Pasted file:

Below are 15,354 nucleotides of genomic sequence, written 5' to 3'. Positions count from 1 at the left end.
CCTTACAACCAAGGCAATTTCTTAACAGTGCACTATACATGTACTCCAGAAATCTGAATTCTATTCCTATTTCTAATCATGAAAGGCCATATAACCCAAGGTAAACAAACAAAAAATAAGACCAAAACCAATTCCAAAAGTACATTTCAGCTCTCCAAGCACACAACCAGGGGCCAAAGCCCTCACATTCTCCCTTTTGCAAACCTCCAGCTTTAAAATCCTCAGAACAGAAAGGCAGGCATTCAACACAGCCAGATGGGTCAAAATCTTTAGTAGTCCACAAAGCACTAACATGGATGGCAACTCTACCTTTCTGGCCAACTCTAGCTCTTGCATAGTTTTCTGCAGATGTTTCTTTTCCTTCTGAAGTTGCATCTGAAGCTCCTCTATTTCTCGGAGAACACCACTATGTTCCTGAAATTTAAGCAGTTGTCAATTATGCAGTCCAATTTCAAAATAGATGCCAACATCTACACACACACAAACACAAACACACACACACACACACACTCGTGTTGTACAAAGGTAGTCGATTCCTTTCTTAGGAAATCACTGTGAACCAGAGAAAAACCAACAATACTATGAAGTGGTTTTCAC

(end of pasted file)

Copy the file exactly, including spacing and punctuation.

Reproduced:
Below are 15,354 nucleotides of genomic sequence, written 5' to 3'. Positions count from 1 at the left end.
CCTTACAACCAAGGCAATTTCTTAACAGTGCACTATACATGTACTCCAGAAATCTGAATTCTATTCCTATTTCTAATCATGAAAGGCCATATAACCCAAGGTAAACAAACAAAAAATAAGACCAAAACCAATTCCAAAAGTACATTTCAGCTCTCCAAGCACACAACCAGGGGCCAAAGCCCTCACATTCTCCCTTTTGCAAACCTCCAGCTTTAAAATCCTCAGAACAGAAAGGCAGGCATTCAACACAGCCAGATGGGTCAAAATCTTTAGTAGTCCACAAAGCACTAACATGGATGGCAACTCTACCTTTCTGGCCAACTCTAGCTCTTGCATAGTTTTCTGCAGATGTTTCTTTTCCTTCTGAAGTTGCATCTGAAGCTCCTCTATTTCTCGGAGAACACCACTATGTTCCTGAAATTTAAGCAGTTGTCAATTATGCAGTCCAATTTCAAAATAGATGCCAACATCTACACACACACAAACACAAACACACACACACACACACACTCGTGTTGTACAAAGGTAGTCGATTCCTTTCTTAGGAAATCACTGTGAACCAGAGAAAAACCAACAATACTATGAAGTGGTTTTCAC